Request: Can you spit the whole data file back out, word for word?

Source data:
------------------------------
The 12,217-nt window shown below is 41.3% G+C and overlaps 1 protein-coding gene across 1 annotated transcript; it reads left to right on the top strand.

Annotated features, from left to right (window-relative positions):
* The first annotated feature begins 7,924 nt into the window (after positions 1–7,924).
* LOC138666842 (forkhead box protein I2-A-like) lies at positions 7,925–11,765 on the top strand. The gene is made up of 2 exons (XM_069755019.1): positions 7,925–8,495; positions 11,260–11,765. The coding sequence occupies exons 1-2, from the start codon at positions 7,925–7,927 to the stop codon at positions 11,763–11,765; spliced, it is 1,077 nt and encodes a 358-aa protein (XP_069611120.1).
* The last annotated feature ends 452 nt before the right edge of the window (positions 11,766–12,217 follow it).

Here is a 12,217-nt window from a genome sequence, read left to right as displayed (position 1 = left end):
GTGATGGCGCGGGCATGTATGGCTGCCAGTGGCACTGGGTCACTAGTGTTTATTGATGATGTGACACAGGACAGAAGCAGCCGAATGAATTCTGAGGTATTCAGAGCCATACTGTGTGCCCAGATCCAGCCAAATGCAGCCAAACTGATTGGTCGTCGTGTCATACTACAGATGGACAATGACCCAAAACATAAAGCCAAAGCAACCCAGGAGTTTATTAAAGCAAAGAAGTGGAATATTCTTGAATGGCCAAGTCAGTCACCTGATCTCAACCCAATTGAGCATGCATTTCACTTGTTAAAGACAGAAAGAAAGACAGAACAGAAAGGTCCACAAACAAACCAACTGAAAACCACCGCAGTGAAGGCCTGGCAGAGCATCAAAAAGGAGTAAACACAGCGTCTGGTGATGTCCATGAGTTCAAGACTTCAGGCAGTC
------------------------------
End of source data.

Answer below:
The 12,217-nt window shown below is 41.3% G+C and overlaps 1 protein-coding gene across 1 annotated transcript; it reads left to right on the top strand.

Annotated features, from left to right (window-relative positions):
* The first annotated feature begins 7,924 nt into the window (after positions 1–7,924).
* LOC138666842 (forkhead box protein I2-A-like) lies at positions 7,925–11,765 on the top strand. The gene is made up of 2 exons (XM_069755019.1): positions 7,925–8,495; positions 11,260–11,765. The coding sequence occupies exons 1-2, from the start codon at positions 7,925–7,927 to the stop codon at positions 11,763–11,765; spliced, it is 1,077 nt and encodes a 358-aa protein (XP_069611120.1).
* The last annotated feature ends 452 nt before the right edge of the window (positions 11,766–12,217 follow it).

Here is a 12,217-nt window from a genome sequence, read left to right as displayed (position 1 = left end):
GTGATGGCGCGGGCATGTATGGCTGCCAGTGGCACTGGGTCACTAGTGTTTATTGATGATGTGACACAGGACAGAAGCAGCCGAATGAATTCTGAGGTATTCAGAGCCATACTGTGTGCCCAGATCCAGCCAAATGCAGCCAAACTGATTGGTCGTCGTGTCATACTACAGATGGACAATGACCCAAAACATAAAGCCAAAGCAACCCAGGAGTTTATTAAAGCAAAGAAGTGGAATATTCTTGAATGGCCAAGTCAGTCACCTGATCTCAACCCAATTGAGCATGCATTTCACTTGTTAAAGACAGAAAGAAAGACAGAACAGAAAGGTCCACAAACAAACCAACTGAAAACCACCGCAGTGAAGGCCTGGCAGAGCATCAAAAAGGAGTAAACACAGCGTCTGGTGATGTCCATGAGTTCAAGACTTCAGGCAGTC